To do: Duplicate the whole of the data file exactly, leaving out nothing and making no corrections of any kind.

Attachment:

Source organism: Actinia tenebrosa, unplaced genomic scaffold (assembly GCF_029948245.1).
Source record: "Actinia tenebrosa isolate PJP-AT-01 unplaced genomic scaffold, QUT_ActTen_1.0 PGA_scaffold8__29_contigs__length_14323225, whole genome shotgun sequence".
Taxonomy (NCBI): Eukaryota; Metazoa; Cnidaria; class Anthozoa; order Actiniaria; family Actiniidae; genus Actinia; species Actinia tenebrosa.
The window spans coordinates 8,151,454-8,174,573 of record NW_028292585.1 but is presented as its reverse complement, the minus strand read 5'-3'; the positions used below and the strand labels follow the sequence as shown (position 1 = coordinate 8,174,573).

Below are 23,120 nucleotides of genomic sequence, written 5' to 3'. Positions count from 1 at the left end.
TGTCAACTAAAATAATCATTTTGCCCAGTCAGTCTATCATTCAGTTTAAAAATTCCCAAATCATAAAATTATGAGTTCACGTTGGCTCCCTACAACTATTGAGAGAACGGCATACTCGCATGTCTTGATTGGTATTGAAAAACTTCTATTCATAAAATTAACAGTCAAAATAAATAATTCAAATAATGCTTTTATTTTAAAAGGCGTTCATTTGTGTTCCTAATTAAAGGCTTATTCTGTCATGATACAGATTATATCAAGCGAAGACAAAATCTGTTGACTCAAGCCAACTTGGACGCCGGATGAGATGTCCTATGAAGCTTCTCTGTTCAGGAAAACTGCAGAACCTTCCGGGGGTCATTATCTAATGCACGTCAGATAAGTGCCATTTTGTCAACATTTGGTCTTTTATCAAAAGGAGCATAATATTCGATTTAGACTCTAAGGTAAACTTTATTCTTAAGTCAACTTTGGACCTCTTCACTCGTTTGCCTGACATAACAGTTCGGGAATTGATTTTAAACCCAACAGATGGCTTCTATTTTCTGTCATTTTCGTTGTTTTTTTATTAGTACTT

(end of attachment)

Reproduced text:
Source organism: Actinia tenebrosa, unplaced genomic scaffold (assembly GCF_029948245.1).
Source record: "Actinia tenebrosa isolate PJP-AT-01 unplaced genomic scaffold, QUT_ActTen_1.0 PGA_scaffold8__29_contigs__length_14323225, whole genome shotgun sequence".
Taxonomy (NCBI): Eukaryota; Metazoa; Cnidaria; class Anthozoa; order Actiniaria; family Actiniidae; genus Actinia; species Actinia tenebrosa.
The window spans coordinates 8,151,454-8,174,573 of record NW_028292585.1 but is presented as its reverse complement, the minus strand read 5'-3'; the positions used below and the strand labels follow the sequence as shown (position 1 = coordinate 8,174,573).

Below are 23,120 nucleotides of genomic sequence, written 5' to 3'. Positions count from 1 at the left end.
TGTCAACTAAAATAATCATTTTGCCCAGTCAGTCTATCATTCAGTTTAAAAATTCCCAAATCATAAAATTATGAGTTCACGTTGGCTCCCTACAACTATTGAGAGAACGGCATACTCGCATGTCTTGATTGGTATTGAAAAACTTCTATTCATAAAATTAACAGTCAAAATAAATAATTCAAATAATGCTTTTATTTTAAAAGGCGTTCATTTGTGTTCCTAATTAAAGGCTTATTCTGTCATGATACAGATTATATCAAGCGAAGACAAAATCTGTTGACTCAAGCCAACTTGGACGCCGGATGAGATGTCCTATGAAGCTTCTCTGTTCAGGAAAACTGCAGAACCTTCCGGGGGTCATTATCTAATGCACGTCAGATAAGTGCCATTTTGTCAACATTTGGTCTTTTATCAAAAGGAGCATAATATTCGATTTAGACTCTAAGGTAAACTTTATTCTTAAGTCAACTTTGGACCTCTTCACTCGTTTGCCTGACATAACAGTTCGGGAATTGATTTTAAACCCAACAGATGGCTTCTATTTTCTGTCATTTTCGTTGTTTTTTTATTAGTACTT